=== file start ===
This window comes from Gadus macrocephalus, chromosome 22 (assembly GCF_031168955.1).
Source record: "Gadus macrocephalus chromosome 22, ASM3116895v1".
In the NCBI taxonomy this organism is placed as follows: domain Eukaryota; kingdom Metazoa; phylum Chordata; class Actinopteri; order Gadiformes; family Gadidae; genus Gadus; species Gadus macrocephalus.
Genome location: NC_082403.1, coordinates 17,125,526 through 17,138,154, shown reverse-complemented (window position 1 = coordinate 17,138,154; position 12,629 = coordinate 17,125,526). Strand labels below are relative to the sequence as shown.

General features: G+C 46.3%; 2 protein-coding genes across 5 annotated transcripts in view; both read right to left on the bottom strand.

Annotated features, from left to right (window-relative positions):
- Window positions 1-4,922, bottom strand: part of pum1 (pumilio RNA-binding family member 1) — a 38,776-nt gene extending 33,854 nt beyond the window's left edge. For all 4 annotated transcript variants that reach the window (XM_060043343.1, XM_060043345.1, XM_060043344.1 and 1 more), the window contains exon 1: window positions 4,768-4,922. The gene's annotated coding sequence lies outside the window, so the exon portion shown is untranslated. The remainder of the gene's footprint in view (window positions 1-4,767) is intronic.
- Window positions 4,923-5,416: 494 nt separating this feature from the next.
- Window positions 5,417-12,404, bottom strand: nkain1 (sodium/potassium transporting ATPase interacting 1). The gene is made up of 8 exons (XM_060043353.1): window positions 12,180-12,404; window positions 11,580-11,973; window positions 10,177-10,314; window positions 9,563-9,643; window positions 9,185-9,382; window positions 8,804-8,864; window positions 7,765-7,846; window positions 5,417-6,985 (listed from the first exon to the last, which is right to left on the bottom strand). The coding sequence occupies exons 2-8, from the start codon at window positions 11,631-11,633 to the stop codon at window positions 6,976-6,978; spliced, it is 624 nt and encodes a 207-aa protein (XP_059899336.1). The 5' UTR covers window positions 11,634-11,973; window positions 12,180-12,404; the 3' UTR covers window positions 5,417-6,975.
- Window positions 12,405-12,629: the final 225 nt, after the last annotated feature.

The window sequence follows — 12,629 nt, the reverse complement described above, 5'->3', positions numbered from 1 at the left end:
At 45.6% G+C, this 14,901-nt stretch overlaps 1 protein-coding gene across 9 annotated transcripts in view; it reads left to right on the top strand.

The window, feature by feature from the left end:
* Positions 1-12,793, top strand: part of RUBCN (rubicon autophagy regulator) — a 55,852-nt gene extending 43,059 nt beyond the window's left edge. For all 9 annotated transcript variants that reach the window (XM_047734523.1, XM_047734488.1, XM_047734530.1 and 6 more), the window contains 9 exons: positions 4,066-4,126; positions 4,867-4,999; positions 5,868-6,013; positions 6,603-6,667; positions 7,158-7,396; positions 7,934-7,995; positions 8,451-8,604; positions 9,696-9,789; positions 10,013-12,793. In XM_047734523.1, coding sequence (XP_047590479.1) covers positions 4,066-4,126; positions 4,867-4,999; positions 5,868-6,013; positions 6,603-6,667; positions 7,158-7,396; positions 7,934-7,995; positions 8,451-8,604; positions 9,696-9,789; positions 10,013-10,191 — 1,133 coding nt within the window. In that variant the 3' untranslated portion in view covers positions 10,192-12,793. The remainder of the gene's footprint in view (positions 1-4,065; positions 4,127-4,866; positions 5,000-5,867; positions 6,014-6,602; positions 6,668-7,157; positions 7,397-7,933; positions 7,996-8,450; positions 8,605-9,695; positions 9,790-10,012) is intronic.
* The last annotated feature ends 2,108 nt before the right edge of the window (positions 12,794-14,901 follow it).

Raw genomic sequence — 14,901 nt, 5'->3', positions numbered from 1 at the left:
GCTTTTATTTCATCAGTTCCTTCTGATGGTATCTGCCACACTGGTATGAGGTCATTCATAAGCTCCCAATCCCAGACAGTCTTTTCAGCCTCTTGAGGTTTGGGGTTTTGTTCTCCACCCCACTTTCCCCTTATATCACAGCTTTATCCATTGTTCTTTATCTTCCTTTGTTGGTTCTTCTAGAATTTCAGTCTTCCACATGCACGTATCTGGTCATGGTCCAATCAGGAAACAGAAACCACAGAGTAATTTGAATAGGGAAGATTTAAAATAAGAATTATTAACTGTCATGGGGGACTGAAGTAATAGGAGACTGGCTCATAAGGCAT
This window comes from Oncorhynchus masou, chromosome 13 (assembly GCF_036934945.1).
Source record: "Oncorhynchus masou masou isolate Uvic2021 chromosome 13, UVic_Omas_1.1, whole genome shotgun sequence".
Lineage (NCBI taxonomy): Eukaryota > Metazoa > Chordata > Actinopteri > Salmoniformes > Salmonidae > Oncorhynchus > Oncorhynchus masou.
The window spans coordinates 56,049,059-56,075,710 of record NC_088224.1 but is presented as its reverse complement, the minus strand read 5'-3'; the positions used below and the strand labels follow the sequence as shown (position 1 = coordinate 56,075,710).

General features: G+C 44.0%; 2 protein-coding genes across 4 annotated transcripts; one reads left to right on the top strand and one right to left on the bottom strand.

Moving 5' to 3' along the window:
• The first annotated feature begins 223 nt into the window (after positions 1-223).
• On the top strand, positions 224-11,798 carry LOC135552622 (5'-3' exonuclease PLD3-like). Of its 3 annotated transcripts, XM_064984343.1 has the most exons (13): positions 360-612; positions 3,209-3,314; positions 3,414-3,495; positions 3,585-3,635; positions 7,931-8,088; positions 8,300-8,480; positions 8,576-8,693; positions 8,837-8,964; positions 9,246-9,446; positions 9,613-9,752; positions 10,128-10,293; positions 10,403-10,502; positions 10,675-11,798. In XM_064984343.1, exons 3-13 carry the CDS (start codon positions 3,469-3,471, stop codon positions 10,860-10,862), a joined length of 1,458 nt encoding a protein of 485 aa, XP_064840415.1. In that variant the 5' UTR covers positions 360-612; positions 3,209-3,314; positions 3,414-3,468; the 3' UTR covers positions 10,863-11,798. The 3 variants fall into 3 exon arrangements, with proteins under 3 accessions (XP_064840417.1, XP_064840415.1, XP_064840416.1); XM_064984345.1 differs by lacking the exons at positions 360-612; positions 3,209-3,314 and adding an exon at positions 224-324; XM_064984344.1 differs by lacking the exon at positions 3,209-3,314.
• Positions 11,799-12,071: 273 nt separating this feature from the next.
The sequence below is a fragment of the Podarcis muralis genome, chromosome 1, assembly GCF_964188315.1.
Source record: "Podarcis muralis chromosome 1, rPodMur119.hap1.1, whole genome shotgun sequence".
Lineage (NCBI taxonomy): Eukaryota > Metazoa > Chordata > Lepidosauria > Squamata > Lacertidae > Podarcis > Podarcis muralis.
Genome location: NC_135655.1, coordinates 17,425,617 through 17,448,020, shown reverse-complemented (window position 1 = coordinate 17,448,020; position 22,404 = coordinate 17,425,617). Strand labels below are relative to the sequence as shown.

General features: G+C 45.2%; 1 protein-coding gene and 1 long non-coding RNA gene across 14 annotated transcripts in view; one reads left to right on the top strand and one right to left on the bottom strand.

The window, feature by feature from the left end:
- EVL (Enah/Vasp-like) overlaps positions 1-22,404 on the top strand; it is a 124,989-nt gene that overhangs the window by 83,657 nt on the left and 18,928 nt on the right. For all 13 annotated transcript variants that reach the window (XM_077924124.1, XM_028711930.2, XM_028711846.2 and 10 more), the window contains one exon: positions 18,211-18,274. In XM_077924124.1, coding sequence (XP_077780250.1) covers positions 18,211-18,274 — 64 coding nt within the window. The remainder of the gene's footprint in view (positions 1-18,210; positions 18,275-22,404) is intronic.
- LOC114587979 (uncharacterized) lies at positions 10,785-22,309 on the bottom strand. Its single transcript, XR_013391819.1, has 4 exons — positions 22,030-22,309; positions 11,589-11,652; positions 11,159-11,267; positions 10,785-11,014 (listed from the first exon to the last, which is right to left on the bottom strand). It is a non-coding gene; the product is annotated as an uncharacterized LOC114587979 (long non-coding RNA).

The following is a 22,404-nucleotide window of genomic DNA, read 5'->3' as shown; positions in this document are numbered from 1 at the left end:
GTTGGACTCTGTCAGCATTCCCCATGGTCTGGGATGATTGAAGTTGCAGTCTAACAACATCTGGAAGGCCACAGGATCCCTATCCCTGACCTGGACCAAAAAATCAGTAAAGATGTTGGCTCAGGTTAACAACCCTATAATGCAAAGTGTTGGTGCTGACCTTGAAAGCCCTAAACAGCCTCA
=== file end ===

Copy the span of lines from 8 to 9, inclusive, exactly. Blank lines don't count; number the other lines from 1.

- Window positions 4,923-5,416: 494 nt separating this feature from the next.
- Window positions 5,417-12,404, bottom strand: nkain1 (sodium/potassium transporting ATPase interacting 1). The gene is made up of 8 exons (XM_060043353.1): window positions 12,180-12,404; window positions 11,580-11,973; window positions 10,177-10,314; window positions 9,563-9,643; window positions 9,185-9,382; window positions 8,804-8,864; window positions 7,765-7,846; window positions 5,417-6,985 (listed from the first exon to the last, which is right to left on the bottom strand). The coding sequence occupies exons 2-8, from the start codon at window positions 11,631-11,633 to the stop codon at window positions 6,976-6,978; spliced, it is 624 nt and encodes a 207-aa protein (XP_059899336.1). The 5' UTR covers window positions 11,634-11,973; window positions 12,180-12,404; the 3' UTR covers window positions 5,417-6,975.